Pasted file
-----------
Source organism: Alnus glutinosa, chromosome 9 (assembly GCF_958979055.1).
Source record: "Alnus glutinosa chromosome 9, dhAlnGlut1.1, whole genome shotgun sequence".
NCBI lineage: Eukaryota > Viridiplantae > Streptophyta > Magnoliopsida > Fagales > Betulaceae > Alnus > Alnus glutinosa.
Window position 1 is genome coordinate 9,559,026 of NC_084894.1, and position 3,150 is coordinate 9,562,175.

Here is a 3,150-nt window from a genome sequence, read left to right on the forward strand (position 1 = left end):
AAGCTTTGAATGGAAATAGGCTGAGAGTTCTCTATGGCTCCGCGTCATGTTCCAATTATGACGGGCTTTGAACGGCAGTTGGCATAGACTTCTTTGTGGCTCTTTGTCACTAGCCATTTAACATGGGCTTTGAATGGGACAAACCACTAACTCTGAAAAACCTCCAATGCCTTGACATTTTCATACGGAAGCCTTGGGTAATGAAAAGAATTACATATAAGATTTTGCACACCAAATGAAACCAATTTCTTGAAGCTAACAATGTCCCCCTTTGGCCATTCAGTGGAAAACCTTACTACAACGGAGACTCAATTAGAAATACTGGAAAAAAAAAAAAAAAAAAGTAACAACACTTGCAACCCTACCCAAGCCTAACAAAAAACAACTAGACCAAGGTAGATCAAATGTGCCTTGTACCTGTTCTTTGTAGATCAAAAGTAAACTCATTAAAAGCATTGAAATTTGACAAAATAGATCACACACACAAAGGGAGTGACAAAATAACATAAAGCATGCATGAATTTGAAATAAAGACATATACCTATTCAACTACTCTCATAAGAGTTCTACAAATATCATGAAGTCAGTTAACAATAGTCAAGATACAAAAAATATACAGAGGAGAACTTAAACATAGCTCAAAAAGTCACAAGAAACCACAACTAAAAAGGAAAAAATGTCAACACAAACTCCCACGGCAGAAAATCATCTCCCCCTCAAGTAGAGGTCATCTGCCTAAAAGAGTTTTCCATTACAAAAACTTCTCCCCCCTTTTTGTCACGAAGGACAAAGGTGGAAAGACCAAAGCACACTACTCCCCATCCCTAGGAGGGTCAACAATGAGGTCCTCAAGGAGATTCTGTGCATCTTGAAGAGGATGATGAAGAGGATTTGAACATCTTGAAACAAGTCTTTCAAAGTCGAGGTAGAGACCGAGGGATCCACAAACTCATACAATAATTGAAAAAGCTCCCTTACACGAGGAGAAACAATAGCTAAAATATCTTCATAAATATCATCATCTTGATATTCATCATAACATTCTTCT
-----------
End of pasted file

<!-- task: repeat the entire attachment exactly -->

Source organism: Alnus glutinosa, chromosome 9 (assembly GCF_958979055.1).
Source record: "Alnus glutinosa chromosome 9, dhAlnGlut1.1, whole genome shotgun sequence".
NCBI lineage: Eukaryota > Viridiplantae > Streptophyta > Magnoliopsida > Fagales > Betulaceae > Alnus > Alnus glutinosa.
Window position 1 is genome coordinate 9,559,026 of NC_084894.1, and position 3,150 is coordinate 9,562,175.

Here is a 3,150-nt window from a genome sequence, read left to right on the forward strand (position 1 = left end):
AAGCTTTGAATGGAAATAGGCTGAGAGTTCTCTATGGCTCCGCGTCATGTTCCAATTATGACGGGCTTTGAACGGCAGTTGGCATAGACTTCTTTGTGGCTCTTTGTCACTAGCCATTTAACATGGGCTTTGAATGGGACAAACCACTAACTCTGAAAAACCTCCAATGCCTTGACATTTTCATACGGAAGCCTTGGGTAATGAAAAGAATTACATATAAGATTTTGCACACCAAATGAAACCAATTTCTTGAAGCTAACAATGTCCCCCTTTGGCCATTCAGTGGAAAACCTTACTACAACGGAGACTCAATTAGAAATACTGGAAAAAAAAAAAAAAAAAAGTAACAACACTTGCAACCCTACCCAAGCCTAACAAAAAACAACTAGACCAAGGTAGATCAAATGTGCCTTGTACCTGTTCTTTGTAGATCAAAAGTAAACTCATTAAAAGCATTGAAATTTGACAAAATAGATCACACACACAAAGGGAGTGACAAAATAACATAAAGCATGCATGAATTTGAAATAAAGACATATACCTATTCAACTACTCTCATAAGAGTTCTACAAATATCATGAAGTCAGTTAACAATAGTCAAGATACAAAAAATATACAGAGGAGAACTTAAACATAGCTCAAAAAGTCACAAGAAACCACAACTAAAAAGGAAAAAATGTCAACACAAACTCCCACGGCAGAAAATCATCTCCCCCTCAAGTAGAGGTCATCTGCCTAAAAGAGTTTTCCATTACAAAAACTTCTCCCCCCTTTTTGTCACGAAGGACAAAGGTGGAAAGACCAAAGCACACTACTCCCCATCCCTAGGAGGGTCAACAATGAGGTCCTCAAGGAGATTCTGTGCATCTTGAAGAGGATGATGAAGAGGATTTGAACATCTTGAAACAAGTCTTTCAAAGTCGAGGTAGAGACCGAGGGATCCACAAACTCATACAATAATTGAAAAAGCTCCCTTACACGAGGAGAAACAATAGCTAAAATATCTTCATAAATATCATCATCTTGATATTCATCATAACATTCTTCT